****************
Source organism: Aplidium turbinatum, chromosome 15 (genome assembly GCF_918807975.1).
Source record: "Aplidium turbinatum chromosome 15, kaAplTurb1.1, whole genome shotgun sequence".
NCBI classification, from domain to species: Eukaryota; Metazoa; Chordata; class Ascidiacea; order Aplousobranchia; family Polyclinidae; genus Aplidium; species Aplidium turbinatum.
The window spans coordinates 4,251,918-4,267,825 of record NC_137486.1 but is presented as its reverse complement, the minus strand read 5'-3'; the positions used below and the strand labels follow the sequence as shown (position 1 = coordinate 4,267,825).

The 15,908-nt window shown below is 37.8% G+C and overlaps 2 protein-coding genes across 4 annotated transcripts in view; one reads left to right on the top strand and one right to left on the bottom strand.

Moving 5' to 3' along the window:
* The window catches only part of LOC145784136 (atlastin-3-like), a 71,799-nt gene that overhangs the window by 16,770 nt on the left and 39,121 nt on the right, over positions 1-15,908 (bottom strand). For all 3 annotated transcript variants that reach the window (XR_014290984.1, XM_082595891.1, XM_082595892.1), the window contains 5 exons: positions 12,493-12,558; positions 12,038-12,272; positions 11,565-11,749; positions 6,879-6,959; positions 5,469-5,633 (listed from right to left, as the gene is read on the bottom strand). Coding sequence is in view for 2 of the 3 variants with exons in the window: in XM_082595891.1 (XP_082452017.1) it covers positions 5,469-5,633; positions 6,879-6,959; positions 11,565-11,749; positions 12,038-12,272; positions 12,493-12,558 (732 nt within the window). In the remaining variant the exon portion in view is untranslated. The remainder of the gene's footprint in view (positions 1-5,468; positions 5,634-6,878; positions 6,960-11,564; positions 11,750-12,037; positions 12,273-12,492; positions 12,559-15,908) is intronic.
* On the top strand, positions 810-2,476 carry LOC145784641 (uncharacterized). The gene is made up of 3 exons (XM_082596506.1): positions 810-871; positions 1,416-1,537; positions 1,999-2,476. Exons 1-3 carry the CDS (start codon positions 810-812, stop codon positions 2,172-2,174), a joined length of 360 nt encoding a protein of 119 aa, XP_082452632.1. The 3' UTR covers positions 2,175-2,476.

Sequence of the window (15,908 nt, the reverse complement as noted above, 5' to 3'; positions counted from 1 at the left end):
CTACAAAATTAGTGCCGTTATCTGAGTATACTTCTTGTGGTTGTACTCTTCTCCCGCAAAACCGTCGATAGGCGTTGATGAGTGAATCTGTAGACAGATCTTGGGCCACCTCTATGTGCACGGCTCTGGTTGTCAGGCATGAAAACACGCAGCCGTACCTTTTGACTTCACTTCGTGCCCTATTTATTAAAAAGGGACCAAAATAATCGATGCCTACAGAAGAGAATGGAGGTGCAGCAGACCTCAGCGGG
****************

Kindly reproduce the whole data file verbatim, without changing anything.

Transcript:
Source organism: Aplidium turbinatum, chromosome 15 (genome assembly GCF_918807975.1).
Source record: "Aplidium turbinatum chromosome 15, kaAplTurb1.1, whole genome shotgun sequence".
NCBI classification, from domain to species: Eukaryota; Metazoa; Chordata; class Ascidiacea; order Aplousobranchia; family Polyclinidae; genus Aplidium; species Aplidium turbinatum.
The window spans coordinates 4,251,918-4,267,825 of record NC_137486.1 but is presented as its reverse complement, the minus strand read 5'-3'; the positions used below and the strand labels follow the sequence as shown (position 1 = coordinate 4,267,825).

The 15,908-nt window shown below is 37.8% G+C and overlaps 2 protein-coding genes across 4 annotated transcripts in view; one reads left to right on the top strand and one right to left on the bottom strand.

Moving 5' to 3' along the window:
* The window catches only part of LOC145784136 (atlastin-3-like), a 71,799-nt gene that overhangs the window by 16,770 nt on the left and 39,121 nt on the right, over positions 1-15,908 (bottom strand). For all 3 annotated transcript variants that reach the window (XR_014290984.1, XM_082595891.1, XM_082595892.1), the window contains 5 exons: positions 12,493-12,558; positions 12,038-12,272; positions 11,565-11,749; positions 6,879-6,959; positions 5,469-5,633 (listed from right to left, as the gene is read on the bottom strand). Coding sequence is in view for 2 of the 3 variants with exons in the window: in XM_082595891.1 (XP_082452017.1) it covers positions 5,469-5,633; positions 6,879-6,959; positions 11,565-11,749; positions 12,038-12,272; positions 12,493-12,558 (732 nt within the window). In the remaining variant the exon portion in view is untranslated. The remainder of the gene's footprint in view (positions 1-5,468; positions 5,634-6,878; positions 6,960-11,564; positions 11,750-12,037; positions 12,273-12,492; positions 12,559-15,908) is intronic.
* On the top strand, positions 810-2,476 carry LOC145784641 (uncharacterized). The gene is made up of 3 exons (XM_082596506.1): positions 810-871; positions 1,416-1,537; positions 1,999-2,476. Exons 1-3 carry the CDS (start codon positions 810-812, stop codon positions 2,172-2,174), a joined length of 360 nt encoding a protein of 119 aa, XP_082452632.1. The 3' UTR covers positions 2,175-2,476.

Sequence of the window (15,908 nt, the reverse complement as noted above, 5' to 3'; positions counted from 1 at the left end):
CTACAAAATTAGTGCCGTTATCTGAGTATACTTCTTGTGGTTGTACTCTTCTCCCGCAAAACCGTCGATAGGCGTTGATGAGTGAATCTGTAGACAGATCTTGGGCCACCTCTATGTGCACGGCTCTGGTTGTCAGGCATGAAAACACGCAGCCGTACCTTTTGACTTCACTTCGTGCCCTATTTATTAAAAAGGGACCAAAATAATCGATGCCTACAGAAGAGAATGGAGGTGCAGCAGACCTCAGCGGG